Interest in low-code/no-code software development platforms has ignited in recent years. These coding platforms provide reusable components and prefabricated integrations, allowing even non-developers to generate production-ready applications and workflows in a matter of minutes. The method is a boon for getting more folks interested in software development, but it has limits.
I recently chatted with Prashanth Chandrasekar, CEO, Stack Overflow, about the limits of low-code/no-code tools. Overseeing the world’s largest online developer community and forum, Chandrasekar has a keen insight into modern developers’ attitudes and technology preferences.
Below, we’ll weigh the pros and cons of low-code/no-code and consider other methods to increase accessibility around software development.
Undoubtedly, low-code/no-code has a unique potential to democratize software development. The concept has evolved over the years and recently brought a new class of business users into the development sphere. For example, Chandrasekar describes how Salesforce Dreamforce enables developers to write workflows within Salesforce — such capabilities enable subject matter experts to quickly build functionality within the platform.
Low-code/no-code might also be adopted out of necessity due to the widening IT skills gap, or it may be helpful to address amplified pressure to construct digital services brought on by the pandemic. “Low-code is a powerful way to get people excited and into the coding space,” said Chandrasekar.
Furthermore, leaders are now in charge of overseeing many disparate IT initiatives, describes Chandrasekar. These might include data mining and machine learning, DevOps, microservices architecture, security observability, and other areas. Given all that demand, many institutions face a lack of engineering supply to address the pain points that low-code/no-code is set to remedy.
But although low-code/no-code development platforms make applications and workflows easier to build, you sacrifice a lot of customizability, says Chandrasekar. “Early developers may use AI-powered coding tools without learning the core principles, but they will ultimately hit a ceiling,” he said.
There are also potential quality assurance concerns to keep in mind. If code is automatically generated, engineers will not have a deep understanding of its underlying nuances, says Chandrasekar. This lack of knowledge could rear its ugly head during bug fixing or testing, as engineers won’t be super familiar with the code if it’s generated by a bot.
As we’ve previously discussed, sometimes too much software development automation can be more of a hindrance than a positive force. Mandating developers into strict coding platforms could lead to shadow workarounds, incompatibilities, and governance issues. For experienced programmers already comfortable with an integrated development environment, it’s likely putting them in a box.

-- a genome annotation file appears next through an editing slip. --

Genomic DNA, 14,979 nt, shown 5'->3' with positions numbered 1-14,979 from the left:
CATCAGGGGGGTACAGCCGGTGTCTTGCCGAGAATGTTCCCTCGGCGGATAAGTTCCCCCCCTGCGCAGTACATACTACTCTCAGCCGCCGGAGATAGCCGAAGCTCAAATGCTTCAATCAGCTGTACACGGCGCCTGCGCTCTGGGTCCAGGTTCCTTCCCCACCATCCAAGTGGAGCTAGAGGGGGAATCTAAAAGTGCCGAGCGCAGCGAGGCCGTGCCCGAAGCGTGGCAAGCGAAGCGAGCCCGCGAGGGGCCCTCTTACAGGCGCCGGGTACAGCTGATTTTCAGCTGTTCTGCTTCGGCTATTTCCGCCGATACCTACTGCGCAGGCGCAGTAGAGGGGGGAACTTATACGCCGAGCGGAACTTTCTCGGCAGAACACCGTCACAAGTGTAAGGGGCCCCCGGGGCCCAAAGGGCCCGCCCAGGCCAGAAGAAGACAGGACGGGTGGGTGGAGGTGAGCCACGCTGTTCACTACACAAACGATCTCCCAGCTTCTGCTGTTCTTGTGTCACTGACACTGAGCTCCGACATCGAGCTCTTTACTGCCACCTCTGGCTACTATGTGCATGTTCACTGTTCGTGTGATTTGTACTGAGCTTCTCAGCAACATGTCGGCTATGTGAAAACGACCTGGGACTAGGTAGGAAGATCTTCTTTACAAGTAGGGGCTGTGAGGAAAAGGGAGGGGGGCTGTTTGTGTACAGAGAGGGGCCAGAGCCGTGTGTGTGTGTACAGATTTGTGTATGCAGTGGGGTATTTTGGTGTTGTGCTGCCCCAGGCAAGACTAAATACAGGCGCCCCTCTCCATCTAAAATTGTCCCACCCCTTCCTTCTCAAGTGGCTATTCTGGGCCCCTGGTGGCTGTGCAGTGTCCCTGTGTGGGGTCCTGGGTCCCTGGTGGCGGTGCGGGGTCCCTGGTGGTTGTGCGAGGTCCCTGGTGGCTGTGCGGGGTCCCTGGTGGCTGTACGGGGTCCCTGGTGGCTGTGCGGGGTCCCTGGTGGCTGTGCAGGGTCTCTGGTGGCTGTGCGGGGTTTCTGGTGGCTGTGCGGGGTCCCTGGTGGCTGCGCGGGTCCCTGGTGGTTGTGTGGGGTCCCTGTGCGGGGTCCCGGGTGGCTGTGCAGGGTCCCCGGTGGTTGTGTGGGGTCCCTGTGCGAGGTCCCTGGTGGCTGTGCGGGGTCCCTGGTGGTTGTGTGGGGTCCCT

Other Onramps to Software Development
“Low-code is a good way to get non-technologists into the technology space by democratizing software development,” said Chandrasekar. “But low-code is not the only onramp — developers need to learn the fundamentals, and there are plenty of online resources to help.”
To his point, 70% of developers are now learning to code using online resources. Many resources are freely available to peruse and learn from, whether it’s the 50 million questions and answers on Stack Overflow, GitHub repositories, trade blogs and articles, or examples within open-source documentation. Most code posted to Stack Overflow is free to copy and paste into your own projects. Understandably, there’s a lot of knowledge here to cover the fundamental bases — the hurdle is accessing it all in a way that complements a programmer’s learning flow.
With this in mind, one objective to democratize software development is simply to make these existing resources more accessible. Chandrasekar describes this as “leveraging the workflow to give developers and technologies access to the right information at the right time.” Interestingly, Stack Overflow products are moving in this direction by providing a unified search feature that spans both public and internal coding knowledge repositories. This could help leverage community knowledge while protecting proprietary internal code samples and secrets.
Improving Developer Experience
By making free learning resources more accessible at every stage of the developer’s workflow, users can actively learn without blindly generating code. Chandrasekar describes how extending this knowledge with integrations into Teams or Slack could help meet development teams where they are. In that vein, improving developer experience (DX) is another potential way to increase accessibility. Usable documentation, getting-started guides, and code samples are among the well-known strategies to improve a software tool’s DX.
So, before you quickly invest in low-code, consider how accessible it is to development knowledge and the developer experience. This could remove the need to add additional tech debt that replaces programming knowledge entirely.
According to Chandrasekar, low-code/no-code has too many limits to be taken seriously by professional developers. Such platforms are highly usable, but users will inevitably hit a ceiling that prevents deep customization. Furthermore, automatically generated code may be difficult to debug. Personally, however, I’m remaining optimistic about low-code/no-code, as I believe it can empower subject matter experts on the ground floor with development capabilities. Growth in this sector also looks promising — the global low-code development platform market size is estimated to reach $35.2 billion by 2030, experiencing a 22.9% company annual growth rate from 2022 to 2030. But although analyst outlooks look favorable, it’s important to note the tradeoffs that low-code initiatives present.
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